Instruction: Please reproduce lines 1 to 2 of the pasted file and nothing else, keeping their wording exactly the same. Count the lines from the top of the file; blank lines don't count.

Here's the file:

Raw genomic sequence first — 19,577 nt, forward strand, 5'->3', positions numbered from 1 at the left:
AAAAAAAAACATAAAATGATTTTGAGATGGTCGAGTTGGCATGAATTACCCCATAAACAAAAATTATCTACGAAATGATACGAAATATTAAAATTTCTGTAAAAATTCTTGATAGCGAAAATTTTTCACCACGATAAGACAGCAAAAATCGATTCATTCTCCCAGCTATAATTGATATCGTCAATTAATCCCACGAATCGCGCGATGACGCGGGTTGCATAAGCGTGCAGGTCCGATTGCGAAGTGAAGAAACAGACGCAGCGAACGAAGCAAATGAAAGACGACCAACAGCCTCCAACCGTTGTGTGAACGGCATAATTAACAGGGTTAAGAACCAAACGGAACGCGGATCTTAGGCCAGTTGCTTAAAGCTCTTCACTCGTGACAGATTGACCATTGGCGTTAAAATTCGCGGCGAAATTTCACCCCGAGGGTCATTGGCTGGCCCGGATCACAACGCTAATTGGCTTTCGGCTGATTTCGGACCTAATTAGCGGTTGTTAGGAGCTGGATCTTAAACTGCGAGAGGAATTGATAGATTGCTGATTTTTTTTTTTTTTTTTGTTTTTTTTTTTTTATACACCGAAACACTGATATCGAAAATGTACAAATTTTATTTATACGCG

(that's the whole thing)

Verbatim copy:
Raw genomic sequence first — 19,577 nt, forward strand, 5'->3', positions numbered from 1 at the left:
AAAAAAAAACATAAAATGATTTTGAGATGGTCGAGTTGGCATGAATTACCCCATAAACAAAAATTATCTACGAAATGATACGAAATATTAAAATTTCTGTAAAAATTCTTGATAGCGAAAATTTTTCACCACGATAAGACAGCAAAAATCGATTCATTCTCCCAGCTATAATTGATATCGTCAATTAATCCCACGAATCGCGCGATGACGCGGGTTGCATAAGCGTGCAGGTCCGATTGCGAAGTGAAGAAACAGACGCAGCGAACGAAGCAAATGAAAGACGACCAACAGCCTCCAACCGTTGTGTGAACGGCATAATTAACAGGGTTAAGAACCAAACGGAACGCGGATCTTAGGCCAGTTGCTTAAAGCTCTTCACTCGTGACAGATTGACCATTGGCGTTAAAATTCGCGGCGAAATTTCACCCCGAGGGTCATTGGCTGGCCCGGATCACAACGCTAATTGGCTTTCGGCTGATTTCGGACCTAATTAGCGGTTGTTAGGAGCTGGATCTTAAACTGCGAGAGGAATTGATAGATTGCTGATTTTTTTTTTTTTTTTTGTTTTTTTTTTTTTATACACCGAAACACTGATATCGAAAATGTACAAATTTTATTTATACGCG